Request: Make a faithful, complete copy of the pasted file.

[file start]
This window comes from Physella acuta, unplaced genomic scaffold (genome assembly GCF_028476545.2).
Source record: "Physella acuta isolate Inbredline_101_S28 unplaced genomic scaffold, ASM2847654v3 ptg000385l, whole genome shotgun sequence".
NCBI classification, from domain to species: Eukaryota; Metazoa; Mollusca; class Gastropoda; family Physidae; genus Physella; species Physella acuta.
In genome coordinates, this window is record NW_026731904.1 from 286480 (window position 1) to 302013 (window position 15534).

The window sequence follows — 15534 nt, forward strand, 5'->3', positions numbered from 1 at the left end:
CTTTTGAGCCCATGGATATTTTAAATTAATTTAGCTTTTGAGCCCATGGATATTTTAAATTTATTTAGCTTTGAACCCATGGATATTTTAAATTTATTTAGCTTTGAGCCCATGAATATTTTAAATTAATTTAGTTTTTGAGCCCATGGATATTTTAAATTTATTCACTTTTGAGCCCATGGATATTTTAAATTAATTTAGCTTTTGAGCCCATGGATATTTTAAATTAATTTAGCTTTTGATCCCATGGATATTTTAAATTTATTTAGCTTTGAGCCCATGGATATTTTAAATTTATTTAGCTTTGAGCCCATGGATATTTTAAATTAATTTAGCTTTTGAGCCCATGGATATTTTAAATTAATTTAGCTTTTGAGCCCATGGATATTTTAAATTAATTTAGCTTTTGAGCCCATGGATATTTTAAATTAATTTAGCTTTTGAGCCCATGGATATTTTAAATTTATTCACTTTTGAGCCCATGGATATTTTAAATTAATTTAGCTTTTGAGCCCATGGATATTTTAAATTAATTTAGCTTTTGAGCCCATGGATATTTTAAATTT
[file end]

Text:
This window comes from Physella acuta, unplaced genomic scaffold (genome assembly GCF_028476545.2).
Source record: "Physella acuta isolate Inbredline_101_S28 unplaced genomic scaffold, ASM2847654v3 ptg000385l, whole genome shotgun sequence".
NCBI classification, from domain to species: Eukaryota; Metazoa; Mollusca; class Gastropoda; family Physidae; genus Physella; species Physella acuta.
In genome coordinates, this window is record NW_026731904.1 from 286480 (window position 1) to 302013 (window position 15534).

The window sequence follows — 15534 nt, forward strand, 5'->3', positions numbered from 1 at the left end:
CTTTTGAGCCCATGGATATTTTAAATTAATTTAGCTTTTGAGCCCATGGATATTTTAAATTTATTTAGCTTTGAACCCATGGATATTTTAAATTTATTTAGCTTTGAGCCCATGAATATTTTAAATTAATTTAGTTTTTGAGCCCATGGATATTTTAAATTTATTCACTTTTGAGCCCATGGATATTTTAAATTAATTTAGCTTTTGAGCCCATGGATATTTTAAATTAATTTAGCTTTTGATCCCATGGATATTTTAAATTTATTTAGCTTTGAGCCCATGGATATTTTAAATTTATTTAGCTTTGAGCCCATGGATATTTTAAATTAATTTAGCTTTTGAGCCCATGGATATTTTAAATTAATTTAGCTTTTGAGCCCATGGATATTTTAAATTAATTTAGCTTTTGAGCCCATGGATATTTTAAATTAATTTAGCTTTTGAGCCCATGGATATTTTAAATTTATTCACTTTTGAGCCCATGGATATTTTAAATTAATTTAGCTTTTGAGCCCATGGATATTTTAAATTAATTTAGCTTTTGAGCCCATGGATATTTTAAATTT